Distractions are everywhere. I believe there are two different kinds of distractions; those that are beneficial and those that are not.
Beneficial distractions provide a needed break from whatever it is you’re doing.
If you are the chief caregiver in your family, taking a break provides a necessary and beneficial distraction from your job as caregiver. You can take a walk, sit and read a magazine, or maybe just do nothing and enjoy the peace and quiet. This helps you recharge. You will take better care of those you love when you also take care of yourself.
If you used to work with other people at an office or in a school, you had some natural and beneficial distractions around you. When you ran into a roadblock, you probably stepped away from your desk and then run into people in the hall, shared an idea, and come up with an even better way to solve the problem or complete the task.
Maybe you met people in the break room fixing a cup of coffee or enjoying a snack. There you refresh yourself and share bits and pieces of what you were up to outside of the office giving you a necessary mental break from your work.
Most of us work from home now and need to schedule these beneficial distractions. Plan your breaks so that you can be as productive as possible while you are working.
When we take a break, step away from our computers, and allow our brain to work on its own it refreshes. So, when we return to work the next step seems intuitive. This article talks about the benefits of taking a short break.
There are a couple of systems to help you schedule work and breaks.
One is called the Pomodoro Technique. This technique has you work for 25 minutes, then take a 5-minute break. Do 4 of these sessions and then take a longer break before starting the cycle again. This is a great method for building beneficial distractions to your routine if you are working on something difficult and want to work for short periods of time.
The other system is the 52/17 system. This system has you work for 52 minutes and then take a 17-minute break. This review thinks the 52/17 method promotes better productivity because you work straight for a more concentrated period of time.
I think it greatly depends on the person and their preferred method of working.
What are non-beneficial distractions?
Non-beneficial distractions are those things which bother you and prevent you from concentrating on your work.
Does visual clutter provide a non-beneficial distraction for you? My colleague, Jonda Beattie, truly dislikes visual clutter. She needs to work in a space that is free and clear of clutter. I am different in that way. I have a few piles around me and am very happy with them. But, when my piles start to spread, I take a few minutes and reduce the visual clutter to a manageable level. When we work together in the same space (as opposed to virtually) I make sure I keep my piles on the floor or out of sight, so they don’t provide a non-beneficial distraction to Jonda.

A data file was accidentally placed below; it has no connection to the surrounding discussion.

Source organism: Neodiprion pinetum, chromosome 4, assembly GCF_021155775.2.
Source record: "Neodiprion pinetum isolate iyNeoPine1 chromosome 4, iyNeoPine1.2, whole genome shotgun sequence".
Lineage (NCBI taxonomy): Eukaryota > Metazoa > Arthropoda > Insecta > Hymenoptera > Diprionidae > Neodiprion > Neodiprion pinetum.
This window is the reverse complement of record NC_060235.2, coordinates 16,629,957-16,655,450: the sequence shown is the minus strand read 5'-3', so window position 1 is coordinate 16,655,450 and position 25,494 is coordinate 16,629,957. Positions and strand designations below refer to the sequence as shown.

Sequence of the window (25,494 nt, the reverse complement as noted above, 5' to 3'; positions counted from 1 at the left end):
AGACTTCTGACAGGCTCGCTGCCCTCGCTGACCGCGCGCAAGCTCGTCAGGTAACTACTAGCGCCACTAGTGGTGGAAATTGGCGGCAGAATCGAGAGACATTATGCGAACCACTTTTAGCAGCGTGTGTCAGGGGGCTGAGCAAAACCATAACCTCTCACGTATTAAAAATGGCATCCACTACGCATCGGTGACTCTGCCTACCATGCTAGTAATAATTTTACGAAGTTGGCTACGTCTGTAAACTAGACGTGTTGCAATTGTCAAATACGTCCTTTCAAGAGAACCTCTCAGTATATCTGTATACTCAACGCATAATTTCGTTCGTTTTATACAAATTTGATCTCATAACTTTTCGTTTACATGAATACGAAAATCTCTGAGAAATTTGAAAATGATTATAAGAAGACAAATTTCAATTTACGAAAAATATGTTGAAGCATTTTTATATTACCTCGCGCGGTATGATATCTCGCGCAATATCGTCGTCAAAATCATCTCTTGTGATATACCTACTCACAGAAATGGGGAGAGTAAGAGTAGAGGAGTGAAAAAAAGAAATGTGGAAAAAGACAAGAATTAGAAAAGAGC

Mind clutter can also be very distracting. Thinking about all the little things that you want to make time for can cause your mind to stray away from the work at hand. It is a non-beneficial distraction.
Keep a notebook handy to write down these ideas as they come to you so that you can capture them. Then you aren’t tasking your mind with remembering to remind you to remember them.
When you set up your workspace consider what is around you. Will you have distractions because of your work location in your home? Do you have a door on your office so that you can close yourself off if need be? If your workspace is at the dining room table because you don’t have a separate room available, do you need to schedule your work time around the other members of your family? Maybe you invest in a good set of noise cancelling headphones?
For most of us, our work lives are very different now. Learning to distinguish a beneficial distraction (walking the dog for 15 minutes gives us a necessary break, out in fresh air, and a little bit of exercise) from a non-beneficial distraction (visual clutter or too much activity around you) is a beginning.
Embrace the beneficial distractions and work to modify those which are doing you no good at all.
After all, distractions are what make life interesting. It would be so boring if nothing happened during the day to interrupt your workflow – right?
Diane N. Quintana is a Certified Professional Organizer® owner of DNQ Solutions, LLC and co-owner of Release, Repurpose, Reorganize in Atlanta, Georgia. Diane specializes in residential and home-office organizing and working with people affected by ADD, hoarding challenges, and chronic disorganization. Contact Diane for a free 30-minute phone consultation.